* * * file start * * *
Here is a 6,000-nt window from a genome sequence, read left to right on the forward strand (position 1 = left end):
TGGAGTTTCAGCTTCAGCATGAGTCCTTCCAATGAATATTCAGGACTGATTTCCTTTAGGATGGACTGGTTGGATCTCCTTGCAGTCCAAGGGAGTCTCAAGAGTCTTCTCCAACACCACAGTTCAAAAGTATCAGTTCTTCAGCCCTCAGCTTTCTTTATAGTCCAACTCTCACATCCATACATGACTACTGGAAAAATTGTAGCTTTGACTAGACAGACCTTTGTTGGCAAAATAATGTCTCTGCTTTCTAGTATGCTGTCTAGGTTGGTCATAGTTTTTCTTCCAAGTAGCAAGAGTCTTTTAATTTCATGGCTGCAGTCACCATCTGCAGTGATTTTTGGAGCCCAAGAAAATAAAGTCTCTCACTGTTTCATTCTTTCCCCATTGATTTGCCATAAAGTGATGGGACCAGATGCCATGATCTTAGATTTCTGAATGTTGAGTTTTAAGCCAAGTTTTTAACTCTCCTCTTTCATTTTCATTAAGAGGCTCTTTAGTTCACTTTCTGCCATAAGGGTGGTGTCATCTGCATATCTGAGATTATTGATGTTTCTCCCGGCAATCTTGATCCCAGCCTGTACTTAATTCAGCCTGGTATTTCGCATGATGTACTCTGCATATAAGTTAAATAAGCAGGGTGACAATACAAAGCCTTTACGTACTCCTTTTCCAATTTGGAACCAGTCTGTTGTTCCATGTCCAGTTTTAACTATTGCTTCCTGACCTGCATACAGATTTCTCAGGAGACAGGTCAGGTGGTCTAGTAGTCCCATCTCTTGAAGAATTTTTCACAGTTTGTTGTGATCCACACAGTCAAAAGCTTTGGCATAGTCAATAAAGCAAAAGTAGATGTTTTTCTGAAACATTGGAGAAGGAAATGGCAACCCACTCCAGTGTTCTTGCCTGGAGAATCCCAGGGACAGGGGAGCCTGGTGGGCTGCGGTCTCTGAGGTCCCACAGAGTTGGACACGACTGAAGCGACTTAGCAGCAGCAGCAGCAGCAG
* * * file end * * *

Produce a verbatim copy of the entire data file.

Here is a 6,000-nt window from a genome sequence, read left to right on the forward strand (position 1 = left end):
TGGAGTTTCAGCTTCAGCATGAGTCCTTCCAATGAATATTCAGGACTGATTTCCTTTAGGATGGACTGGTTGGATCTCCTTGCAGTCCAAGGGAGTCTCAAGAGTCTTCTCCAACACCACAGTTCAAAAGTATCAGTTCTTCAGCCCTCAGCTTTCTTTATAGTCCAACTCTCACATCCATACATGACTACTGGAAAAATTGTAGCTTTGACTAGACAGACCTTTGTTGGCAAAATAATGTCTCTGCTTTCTAGTATGCTGTCTAGGTTGGTCATAGTTTTTCTTCCAAGTAGCAAGAGTCTTTTAATTTCATGGCTGCAGTCACCATCTGCAGTGATTTTTGGAGCCCAAGAAAATAAAGTCTCTCACTGTTTCATTCTTTCCCCATTGATTTGCCATAAAGTGATGGGACCAGATGCCATGATCTTAGATTTCTGAATGTTGAGTTTTAAGCCAAGTTTTTAACTCTCCTCTTTCATTTTCATTAAGAGGCTCTTTAGTTCACTTTCTGCCATAAGGGTGGTGTCATCTGCATATCTGAGATTATTGATGTTTCTCCCGGCAATCTTGATCCCAGCCTGTACTTAATTCAGCCTGGTATTTCGCATGATGTACTCTGCATATAAGTTAAATAAGCAGGGTGACAATACAAAGCCTTTACGTACTCCTTTTCCAATTTGGAACCAGTCTGTTGTTCCATGTCCAGTTTTAACTATTGCTTCCTGACCTGCATACAGATTTCTCAGGAGACAGGTCAGGTGGTCTAGTAGTCCCATCTCTTGAAGAATTTTTCACAGTTTGTTGTGATCCACACAGTCAAAAGCTTTGGCATAGTCAATAAAGCAAAAGTAGATGTTTTTCTGAAACATTGGAGAAGGAAATGGCAACCCACTCCAGTGTTCTTGCCTGGAGAATCCCAGGGACAGGGGAGCCTGGTGGGCTGCGGTCTCTGAGGTCCCACAGAGTTGGACACGACTGAAGCGACTTAGCAGCAGCAGCAGCAGCAG